The Difficult Land

 

This is a difficult land. Here things miscarry
Whether we care, or do not care enough.
The grain may pine, the harlot weed grow haughty,
Sun, rain, and frost alike conspire against us:
You’d think there was malice in the very air.
And the spring floods and summer droughts: our fields
Mile after mile of soft and useless dust.
On dull delusive days presaging rain
We yoke the oxen, go out harrowing,
Walk in the middle of an ochre cloud,
Dust rising before us and falling again behind us,
Slowly and gently settling where it lay.
These days the earth itself looks sad and senseless.
And when next day the sun mounts hot and lusty
We shake our fist and kick the ground in anger.
We have strange dreams: as that, in the early morning
We stand and watch the silver drift of stars
Turn suddenly to a flock of black-birds flying.
And once in a lifetime men from over the border,
In early summer, the season of fresh campaigns,
Come trampling down the corn, and kill our cattle.
These things we know and by good luck or guidance
Either frustrate or, if we must, endure.
We are a people; race and speech support us,
Ancestral rite and custom, roof and tree,
Our songs that tell of our triumphs and disasters
(Fleeting alike), continuance of fold and hearth,
Our names and callings, work and rest and sleep,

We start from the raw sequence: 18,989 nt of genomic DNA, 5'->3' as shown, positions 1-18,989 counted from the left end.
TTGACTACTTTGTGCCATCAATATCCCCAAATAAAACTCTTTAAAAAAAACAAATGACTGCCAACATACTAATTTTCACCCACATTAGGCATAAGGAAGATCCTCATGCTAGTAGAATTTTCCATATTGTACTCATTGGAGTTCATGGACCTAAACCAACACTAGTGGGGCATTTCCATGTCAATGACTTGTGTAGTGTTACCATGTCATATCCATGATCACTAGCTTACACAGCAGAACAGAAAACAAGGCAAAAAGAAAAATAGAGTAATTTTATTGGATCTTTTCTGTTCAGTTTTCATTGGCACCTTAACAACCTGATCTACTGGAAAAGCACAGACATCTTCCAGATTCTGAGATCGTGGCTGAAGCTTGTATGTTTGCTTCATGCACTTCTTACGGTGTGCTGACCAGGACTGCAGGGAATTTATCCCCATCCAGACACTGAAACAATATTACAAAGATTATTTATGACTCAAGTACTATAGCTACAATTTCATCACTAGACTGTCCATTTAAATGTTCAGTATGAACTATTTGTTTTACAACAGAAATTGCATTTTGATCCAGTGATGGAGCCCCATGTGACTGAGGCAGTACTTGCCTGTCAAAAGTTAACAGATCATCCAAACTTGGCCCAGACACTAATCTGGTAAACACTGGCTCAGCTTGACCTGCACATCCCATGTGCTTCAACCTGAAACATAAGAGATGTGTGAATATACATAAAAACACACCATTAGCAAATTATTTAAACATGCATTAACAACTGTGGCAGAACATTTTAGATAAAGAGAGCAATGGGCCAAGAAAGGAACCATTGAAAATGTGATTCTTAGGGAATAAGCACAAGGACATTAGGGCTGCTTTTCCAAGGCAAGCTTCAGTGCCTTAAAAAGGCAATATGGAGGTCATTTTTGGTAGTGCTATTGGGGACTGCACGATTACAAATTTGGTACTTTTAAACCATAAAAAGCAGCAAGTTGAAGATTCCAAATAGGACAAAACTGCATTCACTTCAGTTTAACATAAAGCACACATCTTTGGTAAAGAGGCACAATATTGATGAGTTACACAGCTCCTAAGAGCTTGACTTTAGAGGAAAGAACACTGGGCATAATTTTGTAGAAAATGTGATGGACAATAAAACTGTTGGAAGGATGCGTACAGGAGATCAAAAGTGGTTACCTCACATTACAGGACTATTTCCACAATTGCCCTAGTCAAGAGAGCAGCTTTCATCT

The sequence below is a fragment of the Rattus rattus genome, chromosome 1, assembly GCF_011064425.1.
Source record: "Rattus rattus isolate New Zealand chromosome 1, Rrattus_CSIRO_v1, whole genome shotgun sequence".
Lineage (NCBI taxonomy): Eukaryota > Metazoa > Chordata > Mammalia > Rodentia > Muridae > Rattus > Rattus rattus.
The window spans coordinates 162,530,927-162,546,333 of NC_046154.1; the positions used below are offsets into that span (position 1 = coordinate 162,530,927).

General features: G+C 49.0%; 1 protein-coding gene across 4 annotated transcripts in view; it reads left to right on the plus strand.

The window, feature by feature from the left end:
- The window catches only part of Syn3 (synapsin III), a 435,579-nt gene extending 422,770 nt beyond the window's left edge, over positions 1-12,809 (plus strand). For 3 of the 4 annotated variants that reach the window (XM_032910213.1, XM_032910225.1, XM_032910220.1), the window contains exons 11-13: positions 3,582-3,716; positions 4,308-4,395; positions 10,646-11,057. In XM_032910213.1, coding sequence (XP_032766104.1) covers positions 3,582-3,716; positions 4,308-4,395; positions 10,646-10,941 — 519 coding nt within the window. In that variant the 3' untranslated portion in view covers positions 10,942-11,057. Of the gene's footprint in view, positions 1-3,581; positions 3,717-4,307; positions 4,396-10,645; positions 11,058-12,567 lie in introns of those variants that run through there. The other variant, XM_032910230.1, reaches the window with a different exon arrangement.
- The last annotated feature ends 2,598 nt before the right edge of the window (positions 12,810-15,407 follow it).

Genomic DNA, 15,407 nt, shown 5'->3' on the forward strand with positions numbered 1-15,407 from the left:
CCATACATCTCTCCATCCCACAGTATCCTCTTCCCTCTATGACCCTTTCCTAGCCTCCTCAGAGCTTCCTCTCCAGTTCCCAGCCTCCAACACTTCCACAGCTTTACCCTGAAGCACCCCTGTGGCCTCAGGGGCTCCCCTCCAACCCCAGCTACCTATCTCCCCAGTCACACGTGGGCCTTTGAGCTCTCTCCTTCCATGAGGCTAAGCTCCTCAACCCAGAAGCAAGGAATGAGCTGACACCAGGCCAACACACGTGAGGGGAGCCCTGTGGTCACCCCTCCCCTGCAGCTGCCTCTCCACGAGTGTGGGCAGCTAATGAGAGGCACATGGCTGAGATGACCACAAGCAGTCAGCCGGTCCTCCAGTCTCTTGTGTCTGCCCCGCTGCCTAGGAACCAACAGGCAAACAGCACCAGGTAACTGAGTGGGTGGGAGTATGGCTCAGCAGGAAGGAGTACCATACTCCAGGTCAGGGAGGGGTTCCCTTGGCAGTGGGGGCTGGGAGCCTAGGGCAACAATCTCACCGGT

And something that, defeated, still endures –
These things sustain us. Yet there are times
When name, identity, and our very hands,
Senselessly labouring, grow most hateful to us,
And we would gladly rid us of these burdens,
Enter our darkness through the doors of wheat
And the light veil of grass (leaving behind
Name, body, country, speech, vocation, faith)
And gather into the secrecy of the earth

Furrowed by broken ploughs lost deep in time.
We have such hours, but are drawn back again
By faces of goodness, faithful masks of sorrow,
Honesty, kindness, courage, fidelity,
The love that lasts a life’s time. And the fields,
Homestead and stall and barn, springtime and autumn.
(For we can love even the wandering seasons
In their inhuman circuit.) And the dead
Who lodge in us so strangely, unremembered,
Yet in their place. For how can we reject
The long last look on the ever-dying face
Turned backward from the other side of time?
And how offend the dead and shame the living
By these despairs? And how refrain from love?
This is a difficult country, and our home.

Edwin Muir

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